So then I went to open the converted image I created and got the same error. Boo! At that point, I tried to start Virtualbox and I got an even more cryptic error about some kernel.dll not being able to load. I assumed it was a conflict between VMWare Player and Virtualbox. So I uninstalled the VMWare Player.
Still, I was very intriqued about the VMWare Player’s WinXP import utility so I decided to reinstall it and try again. This time, after I installed it, I did not reboot my system as the installation process requested. Instead I tried the import again… and it worked!
It installed VMWare Tools… the only drawback was that it was the original WinXP VM so none of my installed apps or settings were there. That’s cool, I thought since you always can do something better the second time around!
So right now, I just finished installing my favorite free apps using NiNite, and am installing Office, Communicator, and my companies VPN software.
So far, I can say the experience with VMWare Player is much better than the original WinXP Mode. The VM is noticably faster and the graphics is very much improved. My host system is pretty beefy, so YMMV, but here’s my settings for my WinXP VM:
Network Adapter: Bridged
Sound Card and Display: Autodetect
You can find the links to all the software I used if you want to play along.
I’ve been upgrading parts of our home Windows desktop and handing down parts to my FreeBSD server and my (now retired) Asterisk server. (The physical hardware has been retired, but the server image lives on my VMWare ESXi server in my basement). For the longest time, I would have considered myself an Intel man, but honestly I don’t have fanboy tendencies either way.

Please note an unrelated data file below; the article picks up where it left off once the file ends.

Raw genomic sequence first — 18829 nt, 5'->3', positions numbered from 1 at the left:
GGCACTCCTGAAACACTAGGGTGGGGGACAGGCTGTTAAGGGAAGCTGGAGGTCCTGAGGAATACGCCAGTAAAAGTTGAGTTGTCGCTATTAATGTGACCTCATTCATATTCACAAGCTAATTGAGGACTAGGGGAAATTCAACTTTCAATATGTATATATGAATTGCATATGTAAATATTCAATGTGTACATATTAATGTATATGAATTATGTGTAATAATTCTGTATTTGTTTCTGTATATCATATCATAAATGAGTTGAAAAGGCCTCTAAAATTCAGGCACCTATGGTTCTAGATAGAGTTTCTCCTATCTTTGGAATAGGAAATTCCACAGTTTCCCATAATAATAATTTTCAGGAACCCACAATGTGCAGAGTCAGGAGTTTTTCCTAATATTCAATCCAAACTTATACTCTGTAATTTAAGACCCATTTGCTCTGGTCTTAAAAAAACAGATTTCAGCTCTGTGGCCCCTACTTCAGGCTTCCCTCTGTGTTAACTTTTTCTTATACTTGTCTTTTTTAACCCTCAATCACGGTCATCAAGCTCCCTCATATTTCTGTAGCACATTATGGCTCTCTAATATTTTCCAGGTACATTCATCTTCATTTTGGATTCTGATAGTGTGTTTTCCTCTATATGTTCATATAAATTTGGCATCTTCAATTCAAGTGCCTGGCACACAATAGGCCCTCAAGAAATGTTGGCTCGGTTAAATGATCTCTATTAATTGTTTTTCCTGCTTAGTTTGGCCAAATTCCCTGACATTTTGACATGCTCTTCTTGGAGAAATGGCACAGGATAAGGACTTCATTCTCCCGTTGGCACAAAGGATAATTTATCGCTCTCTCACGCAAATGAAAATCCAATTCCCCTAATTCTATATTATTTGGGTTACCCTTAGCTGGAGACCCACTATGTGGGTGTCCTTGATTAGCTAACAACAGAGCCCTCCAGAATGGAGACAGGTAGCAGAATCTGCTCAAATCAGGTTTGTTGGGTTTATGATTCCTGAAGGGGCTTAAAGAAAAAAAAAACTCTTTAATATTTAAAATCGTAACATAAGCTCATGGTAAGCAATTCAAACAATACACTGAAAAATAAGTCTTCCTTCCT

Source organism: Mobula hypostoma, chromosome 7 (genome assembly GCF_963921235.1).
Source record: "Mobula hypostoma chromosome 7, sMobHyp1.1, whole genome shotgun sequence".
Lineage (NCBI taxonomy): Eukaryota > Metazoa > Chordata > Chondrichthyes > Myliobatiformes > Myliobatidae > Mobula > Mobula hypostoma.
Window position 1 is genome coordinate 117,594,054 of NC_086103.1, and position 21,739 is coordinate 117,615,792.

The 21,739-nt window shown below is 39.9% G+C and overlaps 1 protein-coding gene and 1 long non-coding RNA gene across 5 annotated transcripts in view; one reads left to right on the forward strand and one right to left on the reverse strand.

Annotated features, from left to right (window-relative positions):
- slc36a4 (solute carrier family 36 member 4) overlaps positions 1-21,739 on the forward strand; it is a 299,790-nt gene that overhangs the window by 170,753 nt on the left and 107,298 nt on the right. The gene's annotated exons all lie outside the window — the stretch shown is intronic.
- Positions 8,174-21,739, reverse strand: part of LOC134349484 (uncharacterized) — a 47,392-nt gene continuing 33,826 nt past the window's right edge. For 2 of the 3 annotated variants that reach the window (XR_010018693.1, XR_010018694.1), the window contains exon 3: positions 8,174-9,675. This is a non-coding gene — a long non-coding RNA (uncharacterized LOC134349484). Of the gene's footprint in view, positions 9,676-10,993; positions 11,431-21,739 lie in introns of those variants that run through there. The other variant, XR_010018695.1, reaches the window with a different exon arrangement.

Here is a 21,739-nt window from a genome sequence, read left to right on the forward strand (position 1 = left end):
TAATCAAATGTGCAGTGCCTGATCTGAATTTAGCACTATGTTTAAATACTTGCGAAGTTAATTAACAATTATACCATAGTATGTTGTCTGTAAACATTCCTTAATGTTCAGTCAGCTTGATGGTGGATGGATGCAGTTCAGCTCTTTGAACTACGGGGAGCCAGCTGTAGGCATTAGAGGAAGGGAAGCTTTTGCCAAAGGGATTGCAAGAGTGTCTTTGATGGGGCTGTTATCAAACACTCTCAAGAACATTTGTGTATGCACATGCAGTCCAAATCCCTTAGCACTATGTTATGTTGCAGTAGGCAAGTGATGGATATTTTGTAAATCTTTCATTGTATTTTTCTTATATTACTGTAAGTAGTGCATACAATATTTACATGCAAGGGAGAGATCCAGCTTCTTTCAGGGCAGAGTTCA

But I saw my deal at Fry’s this past weekend, I asked my wife if could get executive approval for the upgrade purchase, and she said yes! Here’s what I got for $149 (plus tax) after rebate:
Now, I had a rather old Asus Socket 775 Intel based, Via chipset motherboard and a Pentium D 820. That was a dual core CPU and I wasn’t really too happy about the Asus motherboard. I mean, it was okay, but wasn’t great.
In preparation of my upgrade I began researching on what would be the best way to handle replacing the motherboard from under my Windows 7 installation. In the past, I would try to get a new motherboard as close to as what I was replacing, and then make the swap, and do a repair installation of WinXP.
I cruised around a couple of the more popular Windows 7 forums and the consensus I was getting was that I should do a “new installation.” The installation process would create a Windows.old and I would have to reinstall and restore my files, (yes, I do have backups). Then I saw something that blew my mind…
One forum poster claimed that he swapped motherboard and Windows 7 impressively detected the changes and proactively installed the necessary drivers for the new motherboard and after a reboot, he was as good as new.